The text of yesterday's accord, which closely followed an American proposal that the parties were briefed orally on last January, included few new obligations on either side but is more specific than previous agreements on vital details. By design, it lays out a sequence of reciprocal moves because strong mutual distrust has halted performance of most obligations by either side since Israel broke ground on Har Homa, a new Jewish neighborhood in East Jerusalem, in March 1997.

In three phased stages over 12 weeks, Israel agreed to add 13 percent of the West Bank to existing areas of partial Palestinian self-rule, where Israel retains control over security but Palestinians manage their own civil affairs. That will put 40 percent in partial or full Palestinian control as the final stage of negotiations begins.

As importantly for Palestinians, the accord will increase their exclusive jurisdiction -- covering security as well as civil affairs -- beyond the seven Arab cities they rule today, covering roughly 3 percent of the West Bank's territory, to surrounding villages encompassing another 15 percent of the land.

Israel also promised to release 750 prisoners from its jails -- none involved directly in political killings -- and to allow the opening of an airport in the Gaza Strip, two secure land routes between the West Bank and Gaza and an industrial zone on the border between Gaza and Israel. A seaport in Gaza, equally overdue under previous accords, has been put off.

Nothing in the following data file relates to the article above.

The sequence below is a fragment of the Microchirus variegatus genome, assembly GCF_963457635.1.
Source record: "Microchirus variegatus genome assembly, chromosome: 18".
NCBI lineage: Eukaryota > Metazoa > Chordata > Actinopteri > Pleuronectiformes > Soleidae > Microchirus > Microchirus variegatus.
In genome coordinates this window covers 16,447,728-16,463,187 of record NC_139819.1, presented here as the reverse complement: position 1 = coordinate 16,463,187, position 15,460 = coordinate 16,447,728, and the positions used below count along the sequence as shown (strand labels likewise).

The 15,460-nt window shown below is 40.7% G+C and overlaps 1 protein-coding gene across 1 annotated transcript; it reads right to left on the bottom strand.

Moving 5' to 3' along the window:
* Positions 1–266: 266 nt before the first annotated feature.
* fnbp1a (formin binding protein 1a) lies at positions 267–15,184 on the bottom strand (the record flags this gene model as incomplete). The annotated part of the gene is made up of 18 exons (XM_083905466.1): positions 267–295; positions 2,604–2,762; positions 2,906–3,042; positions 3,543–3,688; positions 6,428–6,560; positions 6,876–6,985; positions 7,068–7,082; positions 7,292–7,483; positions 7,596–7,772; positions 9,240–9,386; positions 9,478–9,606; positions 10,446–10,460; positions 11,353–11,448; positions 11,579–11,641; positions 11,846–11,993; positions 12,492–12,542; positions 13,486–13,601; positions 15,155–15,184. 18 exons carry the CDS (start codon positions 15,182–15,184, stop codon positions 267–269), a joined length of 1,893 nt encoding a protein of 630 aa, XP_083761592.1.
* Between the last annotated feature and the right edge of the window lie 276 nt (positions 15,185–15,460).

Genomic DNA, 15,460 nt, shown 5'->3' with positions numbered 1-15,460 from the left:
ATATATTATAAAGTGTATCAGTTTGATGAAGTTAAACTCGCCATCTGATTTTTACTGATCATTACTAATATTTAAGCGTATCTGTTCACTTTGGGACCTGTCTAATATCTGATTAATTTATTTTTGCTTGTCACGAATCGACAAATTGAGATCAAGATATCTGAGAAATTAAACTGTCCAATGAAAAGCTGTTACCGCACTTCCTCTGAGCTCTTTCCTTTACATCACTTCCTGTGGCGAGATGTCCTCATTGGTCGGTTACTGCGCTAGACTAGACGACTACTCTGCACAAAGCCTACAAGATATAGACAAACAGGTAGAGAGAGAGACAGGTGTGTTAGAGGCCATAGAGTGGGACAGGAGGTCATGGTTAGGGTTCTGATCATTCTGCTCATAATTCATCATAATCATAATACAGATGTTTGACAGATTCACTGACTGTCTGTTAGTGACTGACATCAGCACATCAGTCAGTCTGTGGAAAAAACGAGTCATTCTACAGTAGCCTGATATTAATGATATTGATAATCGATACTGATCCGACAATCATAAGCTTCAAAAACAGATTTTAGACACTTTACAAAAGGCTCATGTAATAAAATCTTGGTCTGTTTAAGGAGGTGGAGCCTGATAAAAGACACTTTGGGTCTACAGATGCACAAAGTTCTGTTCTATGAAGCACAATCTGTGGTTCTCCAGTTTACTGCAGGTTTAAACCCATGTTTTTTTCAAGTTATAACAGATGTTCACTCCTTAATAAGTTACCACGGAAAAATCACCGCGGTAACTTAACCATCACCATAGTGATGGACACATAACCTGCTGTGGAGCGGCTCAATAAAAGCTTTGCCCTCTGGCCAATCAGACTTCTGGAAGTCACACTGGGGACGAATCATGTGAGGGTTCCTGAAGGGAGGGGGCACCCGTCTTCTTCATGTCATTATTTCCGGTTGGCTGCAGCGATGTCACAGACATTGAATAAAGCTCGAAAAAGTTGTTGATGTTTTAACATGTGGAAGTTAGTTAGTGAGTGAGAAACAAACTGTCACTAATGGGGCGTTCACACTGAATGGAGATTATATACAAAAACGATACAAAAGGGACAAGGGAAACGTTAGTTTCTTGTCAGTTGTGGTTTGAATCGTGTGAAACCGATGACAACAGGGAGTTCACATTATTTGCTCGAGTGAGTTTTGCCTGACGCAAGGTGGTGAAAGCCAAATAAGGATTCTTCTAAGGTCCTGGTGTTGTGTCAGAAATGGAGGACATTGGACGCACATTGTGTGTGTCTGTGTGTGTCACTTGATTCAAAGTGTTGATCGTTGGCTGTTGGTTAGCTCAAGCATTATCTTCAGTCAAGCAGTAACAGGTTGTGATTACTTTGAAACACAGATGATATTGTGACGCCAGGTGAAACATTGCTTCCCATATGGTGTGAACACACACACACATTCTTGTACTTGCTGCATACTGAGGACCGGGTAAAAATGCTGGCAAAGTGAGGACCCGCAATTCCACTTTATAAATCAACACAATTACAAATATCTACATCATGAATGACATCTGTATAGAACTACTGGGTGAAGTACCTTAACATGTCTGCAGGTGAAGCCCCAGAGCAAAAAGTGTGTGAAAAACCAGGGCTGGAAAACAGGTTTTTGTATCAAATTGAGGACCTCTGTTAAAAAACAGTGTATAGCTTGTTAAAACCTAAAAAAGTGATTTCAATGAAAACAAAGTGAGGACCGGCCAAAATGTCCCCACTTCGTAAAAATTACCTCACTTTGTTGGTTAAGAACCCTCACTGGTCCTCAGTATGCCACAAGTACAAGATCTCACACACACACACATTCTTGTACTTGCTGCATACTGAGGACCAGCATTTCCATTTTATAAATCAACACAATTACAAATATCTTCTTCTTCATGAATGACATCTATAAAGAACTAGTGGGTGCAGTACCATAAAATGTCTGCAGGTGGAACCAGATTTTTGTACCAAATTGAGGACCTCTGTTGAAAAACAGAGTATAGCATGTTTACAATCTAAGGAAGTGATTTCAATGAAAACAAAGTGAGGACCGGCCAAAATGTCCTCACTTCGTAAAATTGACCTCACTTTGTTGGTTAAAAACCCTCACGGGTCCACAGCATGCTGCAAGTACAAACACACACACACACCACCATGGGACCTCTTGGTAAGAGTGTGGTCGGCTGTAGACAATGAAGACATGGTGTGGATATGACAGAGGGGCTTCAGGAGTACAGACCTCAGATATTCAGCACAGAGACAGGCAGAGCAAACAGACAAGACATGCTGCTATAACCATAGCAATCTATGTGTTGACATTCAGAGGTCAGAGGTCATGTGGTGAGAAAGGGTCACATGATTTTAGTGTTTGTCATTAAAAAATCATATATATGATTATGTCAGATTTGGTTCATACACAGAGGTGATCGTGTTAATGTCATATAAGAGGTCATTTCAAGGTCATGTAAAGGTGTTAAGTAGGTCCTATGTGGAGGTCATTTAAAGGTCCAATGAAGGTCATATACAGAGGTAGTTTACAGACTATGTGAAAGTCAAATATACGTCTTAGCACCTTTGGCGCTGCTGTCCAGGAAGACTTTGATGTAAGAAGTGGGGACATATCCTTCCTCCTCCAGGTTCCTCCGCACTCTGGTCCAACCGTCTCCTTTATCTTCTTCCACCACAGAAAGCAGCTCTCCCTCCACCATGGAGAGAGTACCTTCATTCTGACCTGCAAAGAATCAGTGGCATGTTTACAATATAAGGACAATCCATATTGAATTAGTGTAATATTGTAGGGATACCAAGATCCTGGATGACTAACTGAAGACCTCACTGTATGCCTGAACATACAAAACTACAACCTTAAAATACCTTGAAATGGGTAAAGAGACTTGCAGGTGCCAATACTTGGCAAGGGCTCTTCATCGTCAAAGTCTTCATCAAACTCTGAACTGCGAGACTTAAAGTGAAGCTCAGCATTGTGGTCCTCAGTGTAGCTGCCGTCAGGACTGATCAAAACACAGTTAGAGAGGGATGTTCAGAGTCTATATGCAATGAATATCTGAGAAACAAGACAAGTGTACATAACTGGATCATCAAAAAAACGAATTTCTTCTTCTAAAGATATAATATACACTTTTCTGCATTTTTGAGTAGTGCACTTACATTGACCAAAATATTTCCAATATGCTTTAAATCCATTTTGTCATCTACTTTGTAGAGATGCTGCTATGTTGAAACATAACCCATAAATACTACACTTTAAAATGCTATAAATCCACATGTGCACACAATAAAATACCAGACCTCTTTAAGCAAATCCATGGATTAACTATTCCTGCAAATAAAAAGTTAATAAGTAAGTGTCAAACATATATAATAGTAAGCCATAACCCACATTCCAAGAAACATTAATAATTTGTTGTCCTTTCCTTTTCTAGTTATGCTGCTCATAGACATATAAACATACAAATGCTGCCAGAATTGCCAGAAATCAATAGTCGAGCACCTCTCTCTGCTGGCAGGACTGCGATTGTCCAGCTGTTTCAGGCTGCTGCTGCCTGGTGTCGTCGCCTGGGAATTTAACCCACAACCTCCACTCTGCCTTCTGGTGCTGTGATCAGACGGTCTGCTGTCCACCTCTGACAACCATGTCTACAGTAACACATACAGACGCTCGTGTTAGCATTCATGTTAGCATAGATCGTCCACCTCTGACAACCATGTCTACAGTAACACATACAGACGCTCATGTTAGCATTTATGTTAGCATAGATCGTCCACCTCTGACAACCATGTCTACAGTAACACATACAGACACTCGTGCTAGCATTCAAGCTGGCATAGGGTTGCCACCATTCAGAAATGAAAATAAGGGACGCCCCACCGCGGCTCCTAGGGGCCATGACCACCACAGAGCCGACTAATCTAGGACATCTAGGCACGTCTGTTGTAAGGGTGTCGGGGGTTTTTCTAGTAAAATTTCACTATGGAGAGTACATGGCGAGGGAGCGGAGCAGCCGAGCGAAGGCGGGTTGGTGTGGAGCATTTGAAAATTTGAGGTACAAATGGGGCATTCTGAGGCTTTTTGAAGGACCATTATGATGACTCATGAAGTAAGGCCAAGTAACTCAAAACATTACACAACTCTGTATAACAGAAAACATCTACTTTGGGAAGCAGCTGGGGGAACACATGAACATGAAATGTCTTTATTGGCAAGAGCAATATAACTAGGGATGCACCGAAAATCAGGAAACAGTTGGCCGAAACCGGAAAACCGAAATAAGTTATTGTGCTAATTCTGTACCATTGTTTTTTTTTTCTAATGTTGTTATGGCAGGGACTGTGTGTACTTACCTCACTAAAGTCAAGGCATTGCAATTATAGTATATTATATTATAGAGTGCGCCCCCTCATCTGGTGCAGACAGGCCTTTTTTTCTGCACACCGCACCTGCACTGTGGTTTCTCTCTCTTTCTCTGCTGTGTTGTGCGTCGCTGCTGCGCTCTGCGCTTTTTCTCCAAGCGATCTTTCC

During the same period, in a sequence tied to the withdrawal of Israel's army, the Palestinians agreed to formal revocation of 26 anti-Israel paragraphs from their national charter, a step announced in April 1996 but considered incomplete by Israel. The final consent to the changes will come in about six weeks in what promises to be an extraordinary spectacle in Gaza, with Clinton addressing a gathering of hundreds of Palestinian leaders, including former terrorists such as Mohammed Abul Abbas and the chiefs of factions based in Syria that still reject the peace negotiated by Arafat.

Arafat also agreed -- under provisions calling for verification by the Central Intelligence Agency -- to arrest and confine 30 suspects wanted for murder by Israel, to fire 10,000 of his 40,000 police in compliance with force limits, to provide a complete roster of his security forces to Israel to allow screening for alleged terrorists, to seize unlawful firearms and to provide detailed intelligence-sharing to Israeli security services.

Netanyahu, who once took months to decide to shake Arafat's hand, did so warmly three times in the signing ceremony. Embracing a pact to carry out the September 1995 interim accord he had often described as a threat to the very existence of Israel, he spoke of "our Palestinian partners" and said "today is a day when Israel and our entire region are more secure."

"Now this has required sacrifice from both sides, and reaching into what Lincoln called the better nature of mankind," he declared. "This is an important moment to give a secure and peaceful future for our children and the children of our neighbors, the Palestinians. We have seized this moment. I'm asking all people of good will, of honesty and candor -- I'm asking all of them to join us in support for this important step for a secure future, a future of peace."